So, although her official racing career is over, we will still see plenty more of Susie Wolff. She’s never been one for routine and the quiet life, anyway. She loves to feel the blood pacing through her veins, and has always been looking for something different to occupy her in her day-to-day life, too. That shouldn’t be an issue in the near future: Susie and her husband are expecting their first child. It goes without saying that its mother will be more than happy for the child to discover racing cars. For Susie, though, it is more important that her child will later have the opportunity to discover its own passions and realise its own dreams.
Contrary to all the clichés, a self-assured and driven woman like Susie Wolff is also interested in fashion. She describes her style as straightforward and classic. In keeping with this taste, at the Mercedes-Benz Fashion Week Berlin, she attended the shows by Hien Le and Riani at Kaufhaus Jandorf. In the video interview, Susie Wolff exclusively reveals what she thinks of Berlin design and what she saw and experienced on her trip through Berlin.
The rise of a certain Demna Gvasalia, now creative director of Balenciaga, and of London-based designer David Koma, artistic director of Thierry Mugler since 2013, put Georgia on the map of the international fashion scene. Suddenly fashion insiders from all over the globe scrutinised the former Soviet republic by the Black Sea for the next shooting star, and glossy magazines like Vogue, Elle and New York Times T Magazine dispatched editors to the Georgian capital Tbilisi to report about this newly discovered creative hub.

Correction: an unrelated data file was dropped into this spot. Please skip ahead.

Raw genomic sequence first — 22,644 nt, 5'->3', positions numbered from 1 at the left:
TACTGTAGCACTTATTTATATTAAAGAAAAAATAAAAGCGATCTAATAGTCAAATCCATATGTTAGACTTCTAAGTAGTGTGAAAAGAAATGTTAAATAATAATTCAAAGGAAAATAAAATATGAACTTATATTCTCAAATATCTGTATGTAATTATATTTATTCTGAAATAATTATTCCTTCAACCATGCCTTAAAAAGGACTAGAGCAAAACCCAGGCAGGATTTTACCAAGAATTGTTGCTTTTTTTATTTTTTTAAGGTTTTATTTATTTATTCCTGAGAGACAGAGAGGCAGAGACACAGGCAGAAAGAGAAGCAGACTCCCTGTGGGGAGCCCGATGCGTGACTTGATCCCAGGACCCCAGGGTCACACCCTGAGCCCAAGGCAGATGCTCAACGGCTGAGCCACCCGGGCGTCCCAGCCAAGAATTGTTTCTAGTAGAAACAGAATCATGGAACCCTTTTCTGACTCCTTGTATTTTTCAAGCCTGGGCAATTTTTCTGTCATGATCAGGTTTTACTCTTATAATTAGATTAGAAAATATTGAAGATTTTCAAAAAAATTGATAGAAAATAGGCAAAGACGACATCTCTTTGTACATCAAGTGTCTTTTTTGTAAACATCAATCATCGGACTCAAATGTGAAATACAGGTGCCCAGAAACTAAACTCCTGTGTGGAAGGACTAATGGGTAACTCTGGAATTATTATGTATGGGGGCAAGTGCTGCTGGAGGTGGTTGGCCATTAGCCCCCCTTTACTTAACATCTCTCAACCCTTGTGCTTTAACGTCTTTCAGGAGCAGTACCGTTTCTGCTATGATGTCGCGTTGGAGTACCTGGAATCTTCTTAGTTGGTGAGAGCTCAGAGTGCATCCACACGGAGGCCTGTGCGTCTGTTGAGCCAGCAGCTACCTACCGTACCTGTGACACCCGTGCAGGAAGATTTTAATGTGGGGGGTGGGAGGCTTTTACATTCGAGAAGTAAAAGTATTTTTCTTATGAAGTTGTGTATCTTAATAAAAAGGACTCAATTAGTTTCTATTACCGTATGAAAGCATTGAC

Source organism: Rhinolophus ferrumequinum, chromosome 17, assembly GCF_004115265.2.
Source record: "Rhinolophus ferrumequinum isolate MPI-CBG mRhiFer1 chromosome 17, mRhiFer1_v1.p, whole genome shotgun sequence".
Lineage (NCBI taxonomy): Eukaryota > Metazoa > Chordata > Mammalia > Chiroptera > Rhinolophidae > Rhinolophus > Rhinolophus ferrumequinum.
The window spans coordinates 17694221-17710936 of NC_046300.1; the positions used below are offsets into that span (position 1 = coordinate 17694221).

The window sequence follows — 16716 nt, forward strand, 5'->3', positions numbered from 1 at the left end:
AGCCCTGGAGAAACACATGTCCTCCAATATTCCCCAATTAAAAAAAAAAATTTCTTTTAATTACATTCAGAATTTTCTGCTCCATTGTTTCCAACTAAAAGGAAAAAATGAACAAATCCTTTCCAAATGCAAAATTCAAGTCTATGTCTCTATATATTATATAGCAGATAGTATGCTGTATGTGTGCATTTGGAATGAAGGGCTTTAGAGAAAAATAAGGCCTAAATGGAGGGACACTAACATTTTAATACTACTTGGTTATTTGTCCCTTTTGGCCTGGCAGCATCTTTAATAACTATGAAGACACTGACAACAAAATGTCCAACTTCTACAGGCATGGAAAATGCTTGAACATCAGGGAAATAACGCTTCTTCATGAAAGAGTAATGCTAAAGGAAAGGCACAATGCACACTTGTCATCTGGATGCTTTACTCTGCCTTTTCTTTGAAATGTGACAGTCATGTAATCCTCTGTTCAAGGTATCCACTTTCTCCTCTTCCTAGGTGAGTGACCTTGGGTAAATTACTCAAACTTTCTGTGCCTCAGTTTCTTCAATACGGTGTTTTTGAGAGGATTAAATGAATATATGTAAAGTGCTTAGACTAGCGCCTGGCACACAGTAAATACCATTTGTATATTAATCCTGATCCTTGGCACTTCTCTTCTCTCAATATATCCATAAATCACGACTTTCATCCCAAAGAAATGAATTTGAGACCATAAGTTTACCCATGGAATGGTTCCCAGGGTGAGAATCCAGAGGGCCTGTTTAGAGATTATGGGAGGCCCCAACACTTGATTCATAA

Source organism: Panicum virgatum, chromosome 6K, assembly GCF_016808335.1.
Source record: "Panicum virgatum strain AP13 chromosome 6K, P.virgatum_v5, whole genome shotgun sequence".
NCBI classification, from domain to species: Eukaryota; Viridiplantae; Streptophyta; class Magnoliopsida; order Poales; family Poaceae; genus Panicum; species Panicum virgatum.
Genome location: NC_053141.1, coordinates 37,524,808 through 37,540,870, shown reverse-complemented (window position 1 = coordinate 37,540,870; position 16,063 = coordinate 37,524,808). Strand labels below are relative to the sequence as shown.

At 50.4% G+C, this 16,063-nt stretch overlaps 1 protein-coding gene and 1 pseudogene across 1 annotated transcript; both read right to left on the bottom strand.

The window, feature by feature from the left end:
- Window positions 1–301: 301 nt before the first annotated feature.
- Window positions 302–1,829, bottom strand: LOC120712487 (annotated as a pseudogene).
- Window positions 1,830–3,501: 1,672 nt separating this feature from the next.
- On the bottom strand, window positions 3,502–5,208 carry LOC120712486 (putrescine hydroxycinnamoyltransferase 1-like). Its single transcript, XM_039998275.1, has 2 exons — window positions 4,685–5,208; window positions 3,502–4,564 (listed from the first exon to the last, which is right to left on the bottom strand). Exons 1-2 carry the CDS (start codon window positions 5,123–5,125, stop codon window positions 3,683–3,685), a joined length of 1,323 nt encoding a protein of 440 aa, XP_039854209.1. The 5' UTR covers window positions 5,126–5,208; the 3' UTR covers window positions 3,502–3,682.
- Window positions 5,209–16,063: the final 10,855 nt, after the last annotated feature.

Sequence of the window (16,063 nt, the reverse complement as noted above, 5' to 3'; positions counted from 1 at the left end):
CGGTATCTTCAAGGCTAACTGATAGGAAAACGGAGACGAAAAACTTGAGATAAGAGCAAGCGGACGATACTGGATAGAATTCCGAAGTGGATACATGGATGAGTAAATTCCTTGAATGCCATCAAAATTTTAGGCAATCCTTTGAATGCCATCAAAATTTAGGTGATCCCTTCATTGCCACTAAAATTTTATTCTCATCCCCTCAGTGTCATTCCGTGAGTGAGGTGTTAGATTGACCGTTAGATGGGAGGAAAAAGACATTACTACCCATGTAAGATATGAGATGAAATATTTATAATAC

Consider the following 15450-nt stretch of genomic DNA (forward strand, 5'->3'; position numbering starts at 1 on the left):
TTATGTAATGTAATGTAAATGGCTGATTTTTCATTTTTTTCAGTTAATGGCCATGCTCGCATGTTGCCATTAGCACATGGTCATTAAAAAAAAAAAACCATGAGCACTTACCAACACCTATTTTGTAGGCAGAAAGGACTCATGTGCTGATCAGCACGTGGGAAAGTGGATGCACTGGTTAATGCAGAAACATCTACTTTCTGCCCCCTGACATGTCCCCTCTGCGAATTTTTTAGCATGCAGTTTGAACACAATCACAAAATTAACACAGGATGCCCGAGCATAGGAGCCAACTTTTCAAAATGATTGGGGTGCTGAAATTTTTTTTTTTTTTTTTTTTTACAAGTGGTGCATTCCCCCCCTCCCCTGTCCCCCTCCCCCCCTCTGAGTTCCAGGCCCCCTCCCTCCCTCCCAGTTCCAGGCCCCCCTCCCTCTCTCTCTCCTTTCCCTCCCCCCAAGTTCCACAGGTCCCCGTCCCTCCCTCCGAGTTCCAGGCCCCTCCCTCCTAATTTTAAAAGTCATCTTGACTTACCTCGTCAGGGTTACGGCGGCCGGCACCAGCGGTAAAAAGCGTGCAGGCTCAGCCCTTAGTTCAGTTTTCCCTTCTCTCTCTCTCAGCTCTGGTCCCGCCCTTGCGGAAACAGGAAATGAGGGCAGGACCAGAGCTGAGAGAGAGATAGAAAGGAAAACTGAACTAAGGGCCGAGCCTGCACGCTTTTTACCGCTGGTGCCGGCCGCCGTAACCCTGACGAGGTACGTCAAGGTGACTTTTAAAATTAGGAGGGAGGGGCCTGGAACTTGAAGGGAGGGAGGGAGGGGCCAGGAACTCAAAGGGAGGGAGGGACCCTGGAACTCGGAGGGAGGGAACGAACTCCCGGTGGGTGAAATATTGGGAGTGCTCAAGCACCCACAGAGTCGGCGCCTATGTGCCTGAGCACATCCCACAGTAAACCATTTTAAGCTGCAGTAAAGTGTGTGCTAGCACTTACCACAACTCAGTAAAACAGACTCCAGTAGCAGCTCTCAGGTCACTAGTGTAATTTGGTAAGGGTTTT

Enter Sofia Tchkonia. A born and bred Georgian with a global mindset and the refined sophistication of a true cosmopolitan, she can be described as the driving force behind the ongoing fame of the small nation at the intersection of Europe and Asia. We met the fascinating founder and creative director of Mercedes-Benz Fashion Week Georgia for a joy ride in a Mercedes-Benz S 500 4MATIC through Tbilisi’s picturesque old city. Driving past quaint historic structures, we talk to Tchkonia about her ambitious work behind the scenes to further her home country’s reputation as an international hub for design and creativity.
S 500 4MATIC: Fuel consumption combined: 9.3–8.7 l/100 km; combined CO₂ emissions: 216–202 g/km.*
Many good things are happening at the moment. We have a growing number of talented designers, not only in fashion but also in interior and furniture design, jewellery, and much more. Besides Fashion Week, we have countless other cultural events, exhibitions and festivals taking place in Georgia.
I don’t know if this is good or bad, but Georgian creatives are not spoiled by marketing yet and they think more about creativity itself rather than focusing on the commercial side of things.
As soon as one season’s event ends we start working on the upcoming fashion week. I invite guests, work with the designers, and liaise with potential sponsors and the government. There is always plenty to do.